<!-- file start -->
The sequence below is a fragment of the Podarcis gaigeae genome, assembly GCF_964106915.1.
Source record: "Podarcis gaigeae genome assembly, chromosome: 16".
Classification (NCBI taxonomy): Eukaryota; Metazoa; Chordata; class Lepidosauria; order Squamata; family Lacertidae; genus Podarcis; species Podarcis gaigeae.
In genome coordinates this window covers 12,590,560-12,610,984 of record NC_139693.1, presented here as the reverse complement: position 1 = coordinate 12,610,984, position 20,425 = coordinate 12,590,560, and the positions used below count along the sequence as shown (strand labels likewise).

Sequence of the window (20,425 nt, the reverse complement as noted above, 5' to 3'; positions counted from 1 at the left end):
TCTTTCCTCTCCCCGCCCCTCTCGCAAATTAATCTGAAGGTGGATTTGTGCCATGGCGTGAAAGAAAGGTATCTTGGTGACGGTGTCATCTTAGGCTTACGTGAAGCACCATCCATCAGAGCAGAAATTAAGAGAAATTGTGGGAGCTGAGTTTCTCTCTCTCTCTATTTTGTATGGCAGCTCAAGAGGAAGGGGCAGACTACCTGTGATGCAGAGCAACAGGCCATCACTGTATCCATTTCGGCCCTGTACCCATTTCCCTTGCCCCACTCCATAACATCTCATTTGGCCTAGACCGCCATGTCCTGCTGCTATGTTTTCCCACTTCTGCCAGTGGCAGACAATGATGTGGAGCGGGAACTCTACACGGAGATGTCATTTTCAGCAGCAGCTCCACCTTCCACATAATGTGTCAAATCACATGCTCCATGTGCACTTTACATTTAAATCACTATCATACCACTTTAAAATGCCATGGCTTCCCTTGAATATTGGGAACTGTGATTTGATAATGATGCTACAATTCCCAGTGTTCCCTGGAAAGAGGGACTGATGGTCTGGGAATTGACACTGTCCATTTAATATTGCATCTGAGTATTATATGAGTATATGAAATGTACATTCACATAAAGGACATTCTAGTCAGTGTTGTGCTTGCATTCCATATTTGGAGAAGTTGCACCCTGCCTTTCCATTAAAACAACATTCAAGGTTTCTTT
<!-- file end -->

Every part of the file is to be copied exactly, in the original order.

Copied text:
The sequence below is a fragment of the Podarcis gaigeae genome, assembly GCF_964106915.1.
Source record: "Podarcis gaigeae genome assembly, chromosome: 16".
Classification (NCBI taxonomy): Eukaryota; Metazoa; Chordata; class Lepidosauria; order Squamata; family Lacertidae; genus Podarcis; species Podarcis gaigeae.
In genome coordinates this window covers 12,590,560-12,610,984 of record NC_139693.1, presented here as the reverse complement: position 1 = coordinate 12,610,984, position 20,425 = coordinate 12,590,560, and the positions used below count along the sequence as shown (strand labels likewise).

Sequence of the window (20,425 nt, the reverse complement as noted above, 5' to 3'; positions counted from 1 at the left end):
TCTTTCCTCTCCCCGCCCCTCTCGCAAATTAATCTGAAGGTGGATTTGTGCCATGGCGTGAAAGAAAGGTATCTTGGTGACGGTGTCATCTTAGGCTTACGTGAAGCACCATCCATCAGAGCAGAAATTAAGAGAAATTGTGGGAGCTGAGTTTCTCTCTCTCTCTATTTTGTATGGCAGCTCAAGAGGAAGGGGCAGACTACCTGTGATGCAGAGCAACAGGCCATCACTGTATCCATTTCGGCCCTGTACCCATTTCCCTTGCCCCACTCCATAACATCTCATTTGGCCTAGACCGCCATGTCCTGCTGCTATGTTTTCCCACTTCTGCCAGTGGCAGACAATGATGTGGAGCGGGAACTCTACACGGAGATGTCATTTTCAGCAGCAGCTCCACCTTCCACATAATGTGTCAAATCACATGCTCCATGTGCACTTTACATTTAAATCACTATCATACCACTTTAAAATGCCATGGCTTCCCTTGAATATTGGGAACTGTGATTTGATAATGATGCTACAATTCCCAGTGTTCCCTGGAAAGAGGGACTGATGGTCTGGGAATTGACACTGTCCATTTAATATTGCATCTGAGTATTATATGAGTATATGAAATGTACATTCACATAAAGGACATTCTAGTCAGTGTTGTGCTTGCATTCCATATTTGGAGAAGTTGCACCCTGCCTTTCCATTAAAACAACATTCAAGGTTTCTTT